The Second Coming of Christ
This isn't your thread. You don't make the rules
@ DJ I never said it was my thread and I am not making rules and I cannot stop you from posting about why you like peanut butter sandwiches, but you addressed your related posts to me and I was only explaining my question as it relates to this Topic in my posts to you; anyway, you have diverted the Topic and have not answered my question, and haven't shown how peanut butter has any relevance to this discussion. Nothing wrong with peanut butter sandwiches if that is what you like to talk about.
I never diverted from the subject of the Second Coming. Go back over my posts and ask anyone here if I have been diverting from the subject.
As for you not making rules, you wrote:
If you can't think in those terms, you should recuse yourself from trying to answer my question.
Not only did you set rules for how you wanted me to write, you here admit, in your own words, that I indeed was offering an answer.
The only problem is that you don't like the answer I gave, not that I didn't give an answer.
And setting terms or parameters for answers is setting "rules."
You, Fisherman, are lying. I don't appreciate liars.
Now, back to the theme. I won't spend another moment discussing anything that doesn't have to with the subject matter, like Fisherman's Watchtower brand peanut butter sandwiches.
DJ, you still have not shown relevance in your related posts directed at me.
I answered your question. These texts are originally Marcan.
For those unaware what happened earlier in this thread, Fisherman's first post involved a quote from Jesus' conversation with the Pharisees regarding the nature of the Kingdom of God. It is found at Luke 17:20-37. Note that Fisherman only quoted verses 29-31 and offered no citations or contextual background.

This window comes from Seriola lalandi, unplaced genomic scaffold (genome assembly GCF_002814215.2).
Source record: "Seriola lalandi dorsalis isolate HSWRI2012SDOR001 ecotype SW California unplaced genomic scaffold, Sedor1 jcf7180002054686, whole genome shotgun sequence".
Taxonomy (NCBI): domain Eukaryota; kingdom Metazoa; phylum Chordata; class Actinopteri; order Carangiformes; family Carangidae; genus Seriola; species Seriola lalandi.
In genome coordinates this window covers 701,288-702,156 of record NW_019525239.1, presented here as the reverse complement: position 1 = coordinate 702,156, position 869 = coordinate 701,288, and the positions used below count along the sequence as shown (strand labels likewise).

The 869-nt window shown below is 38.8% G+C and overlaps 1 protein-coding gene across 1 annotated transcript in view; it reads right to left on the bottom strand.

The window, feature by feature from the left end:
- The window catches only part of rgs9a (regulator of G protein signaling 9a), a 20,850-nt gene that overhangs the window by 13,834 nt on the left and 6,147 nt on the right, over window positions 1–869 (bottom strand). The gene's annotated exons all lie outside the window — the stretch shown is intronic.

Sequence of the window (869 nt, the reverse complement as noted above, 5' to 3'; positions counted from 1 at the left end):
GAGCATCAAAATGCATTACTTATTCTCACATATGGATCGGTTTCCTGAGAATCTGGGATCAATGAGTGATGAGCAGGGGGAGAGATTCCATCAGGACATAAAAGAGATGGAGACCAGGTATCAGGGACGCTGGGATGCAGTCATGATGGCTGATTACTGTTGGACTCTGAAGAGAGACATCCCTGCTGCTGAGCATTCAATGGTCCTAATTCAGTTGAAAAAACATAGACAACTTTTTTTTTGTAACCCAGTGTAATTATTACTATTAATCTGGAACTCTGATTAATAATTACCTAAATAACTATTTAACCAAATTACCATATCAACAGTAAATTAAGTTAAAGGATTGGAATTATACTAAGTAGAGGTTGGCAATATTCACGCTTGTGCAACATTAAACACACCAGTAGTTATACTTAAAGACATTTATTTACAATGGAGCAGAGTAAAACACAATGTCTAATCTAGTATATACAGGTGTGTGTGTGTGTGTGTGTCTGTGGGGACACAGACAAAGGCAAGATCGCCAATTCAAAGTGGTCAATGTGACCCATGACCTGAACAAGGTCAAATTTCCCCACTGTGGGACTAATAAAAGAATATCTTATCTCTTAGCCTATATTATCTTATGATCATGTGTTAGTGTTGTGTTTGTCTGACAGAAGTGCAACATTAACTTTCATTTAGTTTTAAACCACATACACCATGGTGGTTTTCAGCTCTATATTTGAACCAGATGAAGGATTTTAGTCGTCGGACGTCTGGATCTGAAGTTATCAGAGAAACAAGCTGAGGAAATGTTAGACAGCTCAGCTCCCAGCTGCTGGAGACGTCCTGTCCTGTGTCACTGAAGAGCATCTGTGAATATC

All mainstream textual scholars agree that Luke added verses 22-32 into the conversation from Marcan sources. To illustrate.
According to the 100 plus scholars who worked on the official United States Catholic Bible, the NABRE, the footnote to these verses state:
Luke has also appended further traditional sayings of Jesus about the unpredictable suddenness of the day of the Son of Man, and assures his readers that in spite of the delay of that day..., it will bring judgment unexpectedly on those who do not continue to be vigilant.--Italics added.
It isn't that scholars aren't saying that Jesus never said these things, but that Jesus never made this prediction at this time. This is a Lucan addition made to condemn the Pharisees, and by extension the Jews due to this anti-Jewish sentiment the early Church had toward their Hebrew brethren.
Luke was trying to state that Jesus was predicting judgments specifically upon the non-Christian Jews, but as scholars point out, the shift in wording is clearly lifted from Marcan vocabulary. Luke was a Greek and wrote very differently.
I stated all this already, but used different sources. The conclusions are still the same. I have definitely stayed in point and definitely replied to your post.
the new testament is the historical testimony of what happened up to 70ad
And lastly, Fisherman, if I wanted to, there would have been a much easier way for me, a Jewish man, to have given you an answer.
Jews, as you know, don't accept Jesus as Messiah. We don't hold him as a prophet. We do not view the Gospels of any of the Christian Scriptures as inspired. So, instead of going out of my way to be objective and give an academic answer I could have merely said:
"Jesus is not the Messiah or a prophet, so there is no reason to believe what he said."